"Hungry, Hungry Homer" is the fifteenth episode of Season 12.
After Homer discovers that the Springfield Isotopes are being moved to Albuquerque, he stages a hunger strike outside the stadium.
The Simpsons visit Blockoland. Lisa buys an Eiffel Tower kit, only to find out later that it has a deliberately missing base piece. Homer decides to "sticks up for the little guy", getting Lisa the piece from a box labeled 'Missing tower pieces'. He then goes on to help Bart get a date for the upcoming school dance after the 'girl' said she'd rather go with Tommy (by telling Sherri/Terri she couldn't do better), and helps Marge's hair stylist sort his finances, getting her two free hair streaks in return.
One day while at Moe's, Lenny arrives, angry at the fact that the Springfield Isotopes are losing. Homer goes to get Lenny's ticket refunded, and meets the Isotopes' owner, Howard K. Duff VIII. The man refuses to supply a refund, but in his haste to leave, Homer discovers evidence that the Isotopes are being moved to Albuquerque. Duff insists that they are not moving, and quickly has Duffman drug Homer to cover up the truth.
Homer attempts to alert the local media of the scheme, but they call him a liar after he fails to provide evidence - Duff had removed all traces of it before it could be retrieved. Homer goes on a hunger strike in response, chaining himself to a pole near Duff Stadium, hoping to force the owners of the team to admit their secret plan. He draws quite a crowd, so the Isotopes management decide to relocate him to inside the ballpark, next to the field. They then exploit his popularity, calling him "Hungry, Hungry Homer".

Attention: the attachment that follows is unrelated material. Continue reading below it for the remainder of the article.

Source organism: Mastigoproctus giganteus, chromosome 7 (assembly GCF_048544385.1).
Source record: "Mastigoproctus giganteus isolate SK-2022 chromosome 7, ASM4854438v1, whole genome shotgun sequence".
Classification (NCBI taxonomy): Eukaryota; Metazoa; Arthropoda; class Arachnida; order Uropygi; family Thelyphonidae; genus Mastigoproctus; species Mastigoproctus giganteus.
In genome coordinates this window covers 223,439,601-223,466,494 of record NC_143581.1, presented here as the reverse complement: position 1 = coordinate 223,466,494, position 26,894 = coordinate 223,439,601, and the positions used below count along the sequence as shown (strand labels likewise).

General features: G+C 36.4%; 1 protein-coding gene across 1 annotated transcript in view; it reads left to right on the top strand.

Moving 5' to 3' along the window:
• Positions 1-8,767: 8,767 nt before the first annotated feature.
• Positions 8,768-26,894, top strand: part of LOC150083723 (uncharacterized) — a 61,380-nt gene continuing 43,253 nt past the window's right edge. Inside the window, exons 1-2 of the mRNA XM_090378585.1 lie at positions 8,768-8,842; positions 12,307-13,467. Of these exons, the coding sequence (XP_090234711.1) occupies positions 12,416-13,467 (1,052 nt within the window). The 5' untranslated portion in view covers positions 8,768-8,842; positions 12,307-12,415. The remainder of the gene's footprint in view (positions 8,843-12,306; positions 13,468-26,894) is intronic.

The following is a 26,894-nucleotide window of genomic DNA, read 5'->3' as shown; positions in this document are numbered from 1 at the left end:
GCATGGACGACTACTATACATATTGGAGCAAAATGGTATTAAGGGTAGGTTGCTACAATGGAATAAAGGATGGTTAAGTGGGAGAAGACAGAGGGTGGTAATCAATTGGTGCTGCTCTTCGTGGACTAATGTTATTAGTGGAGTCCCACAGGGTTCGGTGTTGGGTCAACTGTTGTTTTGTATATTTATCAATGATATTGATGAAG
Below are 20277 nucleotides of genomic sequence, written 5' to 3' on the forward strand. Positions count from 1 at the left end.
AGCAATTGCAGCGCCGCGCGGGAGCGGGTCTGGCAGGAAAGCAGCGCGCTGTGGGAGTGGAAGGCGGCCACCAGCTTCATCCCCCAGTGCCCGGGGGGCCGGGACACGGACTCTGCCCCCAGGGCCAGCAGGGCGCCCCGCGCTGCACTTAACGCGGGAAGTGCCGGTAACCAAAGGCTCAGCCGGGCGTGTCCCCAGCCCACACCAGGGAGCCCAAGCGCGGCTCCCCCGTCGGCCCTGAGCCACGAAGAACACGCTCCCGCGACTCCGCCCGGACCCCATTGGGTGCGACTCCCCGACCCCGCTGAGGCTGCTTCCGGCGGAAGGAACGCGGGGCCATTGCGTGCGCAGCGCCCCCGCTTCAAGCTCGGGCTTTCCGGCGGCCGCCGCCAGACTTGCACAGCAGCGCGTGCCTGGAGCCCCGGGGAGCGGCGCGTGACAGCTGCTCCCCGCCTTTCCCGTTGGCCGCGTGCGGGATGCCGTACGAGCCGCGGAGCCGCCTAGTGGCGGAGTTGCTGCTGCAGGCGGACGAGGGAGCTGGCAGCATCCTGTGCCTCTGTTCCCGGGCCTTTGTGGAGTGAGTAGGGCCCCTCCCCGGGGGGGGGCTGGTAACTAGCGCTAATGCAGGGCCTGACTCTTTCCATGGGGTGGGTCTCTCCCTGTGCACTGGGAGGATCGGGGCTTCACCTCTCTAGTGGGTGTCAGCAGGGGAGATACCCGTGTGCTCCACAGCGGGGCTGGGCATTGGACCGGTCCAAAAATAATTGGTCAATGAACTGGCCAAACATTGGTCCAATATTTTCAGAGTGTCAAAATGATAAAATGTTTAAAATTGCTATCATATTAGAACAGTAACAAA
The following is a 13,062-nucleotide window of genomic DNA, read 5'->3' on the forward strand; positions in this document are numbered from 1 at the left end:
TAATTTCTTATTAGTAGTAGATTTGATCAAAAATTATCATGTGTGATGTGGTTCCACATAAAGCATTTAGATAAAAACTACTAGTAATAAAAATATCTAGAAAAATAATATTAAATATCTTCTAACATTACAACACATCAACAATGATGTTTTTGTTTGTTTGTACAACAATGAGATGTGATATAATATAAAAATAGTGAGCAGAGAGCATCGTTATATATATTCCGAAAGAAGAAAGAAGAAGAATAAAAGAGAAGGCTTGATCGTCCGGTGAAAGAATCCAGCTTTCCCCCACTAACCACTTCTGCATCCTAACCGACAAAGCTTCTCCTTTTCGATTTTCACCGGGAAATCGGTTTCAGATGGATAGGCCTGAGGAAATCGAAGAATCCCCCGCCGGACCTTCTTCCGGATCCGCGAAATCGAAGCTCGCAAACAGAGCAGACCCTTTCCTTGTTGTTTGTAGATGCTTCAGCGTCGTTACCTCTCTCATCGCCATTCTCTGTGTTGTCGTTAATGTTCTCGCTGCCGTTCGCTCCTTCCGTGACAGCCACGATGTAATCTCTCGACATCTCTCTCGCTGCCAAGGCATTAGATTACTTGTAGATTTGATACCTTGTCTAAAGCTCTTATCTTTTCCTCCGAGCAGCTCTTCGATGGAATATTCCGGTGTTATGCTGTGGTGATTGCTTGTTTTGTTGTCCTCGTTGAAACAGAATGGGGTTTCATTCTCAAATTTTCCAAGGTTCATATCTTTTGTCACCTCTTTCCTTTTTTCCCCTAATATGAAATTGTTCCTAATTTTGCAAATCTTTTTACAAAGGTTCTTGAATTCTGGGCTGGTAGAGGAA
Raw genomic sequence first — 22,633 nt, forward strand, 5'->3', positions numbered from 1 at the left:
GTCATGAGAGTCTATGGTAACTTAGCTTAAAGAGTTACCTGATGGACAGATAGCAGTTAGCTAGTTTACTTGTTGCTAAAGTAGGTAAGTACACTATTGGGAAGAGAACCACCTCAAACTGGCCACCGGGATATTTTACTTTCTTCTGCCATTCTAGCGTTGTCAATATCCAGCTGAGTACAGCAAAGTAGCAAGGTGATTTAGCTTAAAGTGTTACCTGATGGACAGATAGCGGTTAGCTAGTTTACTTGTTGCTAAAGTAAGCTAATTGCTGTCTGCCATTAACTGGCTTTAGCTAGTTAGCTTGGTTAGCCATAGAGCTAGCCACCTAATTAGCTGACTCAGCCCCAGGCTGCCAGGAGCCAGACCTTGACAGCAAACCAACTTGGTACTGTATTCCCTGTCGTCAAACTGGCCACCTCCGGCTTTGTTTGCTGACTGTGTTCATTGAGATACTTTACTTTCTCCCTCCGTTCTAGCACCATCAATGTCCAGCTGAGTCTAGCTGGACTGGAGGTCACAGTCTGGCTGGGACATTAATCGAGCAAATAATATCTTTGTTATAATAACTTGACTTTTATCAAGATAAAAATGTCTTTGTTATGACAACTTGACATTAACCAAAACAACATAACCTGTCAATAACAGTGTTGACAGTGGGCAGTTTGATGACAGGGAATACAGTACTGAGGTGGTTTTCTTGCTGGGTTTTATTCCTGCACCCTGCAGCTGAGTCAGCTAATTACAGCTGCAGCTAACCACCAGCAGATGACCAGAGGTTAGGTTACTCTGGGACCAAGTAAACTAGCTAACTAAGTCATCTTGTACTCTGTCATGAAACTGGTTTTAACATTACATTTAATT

Meanwhile, back at home Bart, Lisa, and Maggie have all gotten fat, as lately they have had to eat Homer's dinner along with their own. Lisa asks her mom why she doesn't just cook less, to which Marge states "I don't do things that way Lisa".
Eventually Homer becomes so thin and ill that the team decides to get rid of him; they plan on putting a man who drinks a bucket of paint in his place, but the man falls down twitching while doing his trick. In a public ceremony, the team's owner unchains Homer, offering him a free hot dog. Homer realizes that the hot dog is topped with Southwestern ingredients. He reveals this new evidence to the witnessing crowd, who also notice that the hot dogs are wrapped with "Albuquerque Isotopes" paper. The crowd gets angry, and Howard K. Duff VIII tries to bluff his way out of it. Homer and the fans chanted H.K. to tell the truth, but H.K. tells Duffman to get Homer out. Homer then warns Duffman not to listen to him and tells him to stand up for the little guy. Duffman, realizing that he's Homer's friend, suddenly ponders, "New feelings brewing in Duffman! What... would Jesus do?" And with that, Duffman lifts Howard K. Duff and throws him over the fence. And the Springfield Isotopes were saved. The fans hail Homer as a hero for exposing the lies, and they shower him with food (which he gladly eats as they throw it).
Over in Albuquerque, his plan to 'steal' the Isotopes ruined, the Mayor of Albuquerque chooses to purchase the Dallas Cowboys and make them play baseball. When he's told that they're a football team, he retorts that they'll play what he tells them to, as he menacingly declares, "for I am the Mayor of Albuquerque!"
Behind the Laughter
This episode and Take My Wife, Sleaze were originally produced as one episode in which Homer wins a motorcycle and goes on a hunger strike when a law is passed that requires motorcyclists to wear helmets.
On the syndicated version in America, the last scene with the mayor of Albuquerque hatching a new plan was cut in syndication, so the episode ends with Homer celebrating in the stadium. The original ending is still shown in Hungary, Sweden, Denmark, Finland, the United Kingdom, Canada, Australia, France and Italy, and has been reinstated in the season 12 DVD set for U.S. audiences.
A real-life minor-league baseball team, based in Albuquerque, chose to name their team the Albuquerque Isotopes after this episode.
This episode also popularized the internet slang word "meh".